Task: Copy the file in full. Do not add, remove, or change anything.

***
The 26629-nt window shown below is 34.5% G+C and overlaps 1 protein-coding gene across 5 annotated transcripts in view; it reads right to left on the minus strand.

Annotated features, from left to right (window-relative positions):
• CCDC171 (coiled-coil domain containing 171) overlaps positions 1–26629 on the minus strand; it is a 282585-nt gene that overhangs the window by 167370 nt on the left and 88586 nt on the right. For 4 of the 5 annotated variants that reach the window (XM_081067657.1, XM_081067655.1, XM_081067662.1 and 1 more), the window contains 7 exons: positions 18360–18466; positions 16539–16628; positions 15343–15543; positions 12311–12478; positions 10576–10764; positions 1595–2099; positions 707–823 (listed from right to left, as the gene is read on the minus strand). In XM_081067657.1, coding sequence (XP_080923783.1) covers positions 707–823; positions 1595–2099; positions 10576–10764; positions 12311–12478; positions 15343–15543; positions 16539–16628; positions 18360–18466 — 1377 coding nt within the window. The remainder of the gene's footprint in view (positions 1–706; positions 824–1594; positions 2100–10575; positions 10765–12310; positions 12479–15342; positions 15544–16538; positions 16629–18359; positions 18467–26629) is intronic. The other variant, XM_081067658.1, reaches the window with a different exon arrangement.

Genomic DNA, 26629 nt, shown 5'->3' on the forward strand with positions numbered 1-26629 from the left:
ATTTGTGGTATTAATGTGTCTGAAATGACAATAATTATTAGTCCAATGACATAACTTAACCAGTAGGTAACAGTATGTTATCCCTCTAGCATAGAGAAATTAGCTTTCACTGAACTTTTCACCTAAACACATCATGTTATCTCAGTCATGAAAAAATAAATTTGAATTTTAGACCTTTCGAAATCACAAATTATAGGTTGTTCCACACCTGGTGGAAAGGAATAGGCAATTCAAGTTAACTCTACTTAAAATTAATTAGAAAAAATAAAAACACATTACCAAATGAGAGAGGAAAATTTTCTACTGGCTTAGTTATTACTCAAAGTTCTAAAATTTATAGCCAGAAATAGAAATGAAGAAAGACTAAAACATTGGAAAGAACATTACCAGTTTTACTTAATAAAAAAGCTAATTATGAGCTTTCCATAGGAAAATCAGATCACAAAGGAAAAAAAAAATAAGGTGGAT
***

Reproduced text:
The 26629-nt window shown below is 34.5% G+C and overlaps 1 protein-coding gene across 5 annotated transcripts in view; it reads right to left on the minus strand.

Annotated features, from left to right (window-relative positions):
• CCDC171 (coiled-coil domain containing 171) overlaps positions 1–26629 on the minus strand; it is a 282585-nt gene that overhangs the window by 167370 nt on the left and 88586 nt on the right. For 4 of the 5 annotated variants that reach the window (XM_081067657.1, XM_081067655.1, XM_081067662.1 and 1 more), the window contains 7 exons: positions 18360–18466; positions 16539–16628; positions 15343–15543; positions 12311–12478; positions 10576–10764; positions 1595–2099; positions 707–823 (listed from right to left, as the gene is read on the minus strand). In XM_081067657.1, coding sequence (XP_080923783.1) covers positions 707–823; positions 1595–2099; positions 10576–10764; positions 12311–12478; positions 15343–15543; positions 16539–16628; positions 18360–18466 — 1377 coding nt within the window. The remainder of the gene's footprint in view (positions 1–706; positions 824–1594; positions 2100–10575; positions 10765–12310; positions 12479–15342; positions 15544–16538; positions 16629–18359; positions 18467–26629) is intronic. The other variant, XM_081067658.1, reaches the window with a different exon arrangement.

Genomic DNA, 26629 nt, shown 5'->3' on the forward strand with positions numbered 1-26629 from the left:
ATTTGTGGTATTAATGTGTCTGAAATGACAATAATTATTAGTCCAATGACATAACTTAACCAGTAGGTAACAGTATGTTATCCCTCTAGCATAGAGAAATTAGCTTTCACTGAACTTTTCACCTAAACACATCATGTTATCTCAGTCATGAAAAAATAAATTTGAATTTTAGACCTTTCGAAATCACAAATTATAGGTTGTTCCACACCTGGTGGAAAGGAATAGGCAATTCAAGTTAACTCTACTTAAAATTAATTAGAAAAAATAAAAACACATTACCAAATGAGAGAGGAAAATTTTCTACTGGCTTAGTTATTACTCAAAGTTCTAAAATTTATAGCCAGAAATAGAAATGAAGAAAGACTAAAACATTGGAAAGAACATTACCAGTTTTACTTAATAAAAAAGCTAATTATGAGCTTTCCATAGGAAAATCAGATCACAAAGGAAAAAAAAAATAAGGTGGAT